Punjab poll results: Squabbles spell doom for Congress
Not only did Congress seat tally nosedived to 18 from 77, the party’s vote share also slid to 24% from the last election’s 38.5%
Barely three weeks before state elections, Punjab Congress president Navjot Singh Sidhu had said that only the Congress could defeat itself.
His words rang true on Thursday, as the party, which was hoping to retain power in the state, suffered a numbing rout. Not only did its seat tally nosedived to 18 from 77, a near two-thirds majority it enjoyed in the 2017 elections, the party’s vote share also slid to 24% from the last election’s 38.5%. Adding insult to injury, Sidhu, chief minister Charanjit Singh Channi, half of cabinet ministers and speaker Rana KP Singh were among the party leaders who lost their seats.
The Congress has only itself to blame for the defeat as there was constant infighting and the election campaign never looked like finding rhythm. Barring Channi, most other state Congress bigwigs, including Sidhu, deputy chief minister Sukhjinder Singh Randhawa and former state unit chief Partap Singh Bajwa, remaining confined to their own seats. “There was no cohesion and each leader looked like he was just fighting his own election. They cannot escape the blame for this poor performance,” a sitting legislator who lost said on the condition of anonymity.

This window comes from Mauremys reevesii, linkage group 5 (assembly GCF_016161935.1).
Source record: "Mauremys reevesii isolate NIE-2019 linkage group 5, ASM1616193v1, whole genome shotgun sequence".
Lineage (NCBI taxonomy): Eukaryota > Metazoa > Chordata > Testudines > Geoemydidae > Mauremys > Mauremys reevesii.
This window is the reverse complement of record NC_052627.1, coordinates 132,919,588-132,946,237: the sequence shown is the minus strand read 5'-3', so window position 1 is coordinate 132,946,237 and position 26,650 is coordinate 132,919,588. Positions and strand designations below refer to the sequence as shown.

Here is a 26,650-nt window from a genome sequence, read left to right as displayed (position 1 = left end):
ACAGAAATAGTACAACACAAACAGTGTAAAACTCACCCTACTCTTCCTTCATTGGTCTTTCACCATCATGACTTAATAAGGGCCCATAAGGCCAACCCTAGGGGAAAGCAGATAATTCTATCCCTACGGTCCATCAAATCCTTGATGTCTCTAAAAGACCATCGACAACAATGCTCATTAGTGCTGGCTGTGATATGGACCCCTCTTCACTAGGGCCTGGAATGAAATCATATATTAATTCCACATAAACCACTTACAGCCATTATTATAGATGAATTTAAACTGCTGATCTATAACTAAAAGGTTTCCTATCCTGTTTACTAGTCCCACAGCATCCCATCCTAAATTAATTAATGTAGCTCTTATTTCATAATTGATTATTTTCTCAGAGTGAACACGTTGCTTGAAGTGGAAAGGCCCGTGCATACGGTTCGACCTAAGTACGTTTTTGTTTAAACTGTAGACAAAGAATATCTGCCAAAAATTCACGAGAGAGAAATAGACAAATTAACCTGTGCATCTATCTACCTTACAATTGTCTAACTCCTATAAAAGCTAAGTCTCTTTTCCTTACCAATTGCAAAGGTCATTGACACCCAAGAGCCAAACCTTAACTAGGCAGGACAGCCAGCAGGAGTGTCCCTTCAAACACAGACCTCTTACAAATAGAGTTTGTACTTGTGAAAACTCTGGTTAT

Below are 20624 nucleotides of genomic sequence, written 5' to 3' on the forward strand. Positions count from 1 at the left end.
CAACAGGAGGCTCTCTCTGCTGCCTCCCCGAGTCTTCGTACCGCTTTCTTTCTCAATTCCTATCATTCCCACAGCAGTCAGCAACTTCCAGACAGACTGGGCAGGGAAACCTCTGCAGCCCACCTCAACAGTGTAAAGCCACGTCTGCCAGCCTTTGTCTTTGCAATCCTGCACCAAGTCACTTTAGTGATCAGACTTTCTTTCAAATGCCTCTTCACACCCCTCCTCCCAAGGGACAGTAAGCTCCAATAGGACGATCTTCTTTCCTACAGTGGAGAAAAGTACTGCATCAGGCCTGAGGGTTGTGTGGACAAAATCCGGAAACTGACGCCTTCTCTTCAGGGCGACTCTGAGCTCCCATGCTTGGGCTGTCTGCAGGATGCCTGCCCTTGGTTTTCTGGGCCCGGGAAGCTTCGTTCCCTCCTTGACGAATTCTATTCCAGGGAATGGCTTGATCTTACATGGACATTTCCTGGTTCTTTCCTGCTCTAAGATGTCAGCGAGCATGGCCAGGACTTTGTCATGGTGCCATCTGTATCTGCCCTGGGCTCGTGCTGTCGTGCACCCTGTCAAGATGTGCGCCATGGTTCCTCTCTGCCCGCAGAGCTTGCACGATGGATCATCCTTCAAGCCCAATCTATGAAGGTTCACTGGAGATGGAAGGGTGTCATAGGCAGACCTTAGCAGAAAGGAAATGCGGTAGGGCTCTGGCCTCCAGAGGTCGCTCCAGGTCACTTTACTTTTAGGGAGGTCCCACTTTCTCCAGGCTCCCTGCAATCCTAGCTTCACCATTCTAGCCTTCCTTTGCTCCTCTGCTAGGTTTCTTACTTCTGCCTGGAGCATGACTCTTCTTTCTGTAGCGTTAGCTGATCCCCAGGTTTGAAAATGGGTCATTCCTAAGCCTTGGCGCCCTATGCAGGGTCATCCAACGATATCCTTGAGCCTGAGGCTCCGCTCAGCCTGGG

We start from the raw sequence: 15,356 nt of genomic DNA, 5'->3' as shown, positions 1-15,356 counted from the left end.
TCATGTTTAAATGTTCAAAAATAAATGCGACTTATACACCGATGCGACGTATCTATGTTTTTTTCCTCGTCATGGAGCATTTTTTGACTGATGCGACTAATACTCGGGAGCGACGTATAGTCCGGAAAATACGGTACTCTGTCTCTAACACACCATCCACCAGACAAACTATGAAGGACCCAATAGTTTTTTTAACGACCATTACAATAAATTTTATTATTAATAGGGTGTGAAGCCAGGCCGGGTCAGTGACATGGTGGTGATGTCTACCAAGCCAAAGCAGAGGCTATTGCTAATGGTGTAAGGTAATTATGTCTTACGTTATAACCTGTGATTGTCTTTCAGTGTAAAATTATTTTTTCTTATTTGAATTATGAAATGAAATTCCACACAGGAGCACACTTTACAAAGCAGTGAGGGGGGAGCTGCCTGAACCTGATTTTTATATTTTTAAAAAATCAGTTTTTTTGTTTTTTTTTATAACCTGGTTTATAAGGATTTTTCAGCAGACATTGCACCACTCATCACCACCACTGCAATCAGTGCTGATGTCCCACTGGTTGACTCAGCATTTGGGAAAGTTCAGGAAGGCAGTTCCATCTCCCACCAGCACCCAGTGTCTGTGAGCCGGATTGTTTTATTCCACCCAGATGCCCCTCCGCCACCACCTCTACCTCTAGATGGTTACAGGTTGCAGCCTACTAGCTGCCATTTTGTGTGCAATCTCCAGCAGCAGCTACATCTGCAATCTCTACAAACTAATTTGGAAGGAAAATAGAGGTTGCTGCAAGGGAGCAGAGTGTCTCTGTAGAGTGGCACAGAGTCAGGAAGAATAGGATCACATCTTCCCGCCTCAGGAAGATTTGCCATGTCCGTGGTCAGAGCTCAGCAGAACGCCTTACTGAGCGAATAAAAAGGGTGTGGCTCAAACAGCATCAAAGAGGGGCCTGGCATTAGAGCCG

A former cabinet minister said the two rounds of squabbling -- first, revolt by Sidhu and others against Capt Amarinder Singh, and then rift between Sidhu and Channi -- hurt the party. “If party leaders themselves keep saying that Capt did not do anything for four-and-a-half years and then question his successor’s decision, who would vote for it,” he said.
The party had replaced Capt Amarinder Singh with three-time MLA Charanjit Singh Channi just four months before the elections, hoping that it would end infighting. The Congress calculation behind naming Channi as the first Dalit chief minister of the state was that he would rally a big chunk of the Scheduled Caste (SC) votes behind the party and tilt the scales in its favour. The new chief minister started with quick-fire populist decisions and created a buzz for some time, but it was short-lived because infighting did not stop. Not only questions were raised by Sidhu over his decisions, there was also constant bickering over ticket allocation.
Professor Jagrup Singh Sekhon , former head of Guru Nanak Dev University’s political science department, says the Congress was totally divided, its governance record was not up to the mark and it did not deliver on its promises. “There was strong anti-incumbency at the state and local level,” he says.
Another Chandigarh-based analyst says the party tried to cut its losses by bringing Channi, but the identity politics has worked in a limited manner only in Doaba, which has the highest concentration of SCs in the state. The Congress has won half of its total 18 seats in this region, bagging four of the eight reserved seats. But Channi’s defeat from both Chamkaur Sahib, which he had won thrice in a row, and Bhadaur seats has left the party leadership baffled and they are now questioning the strategy.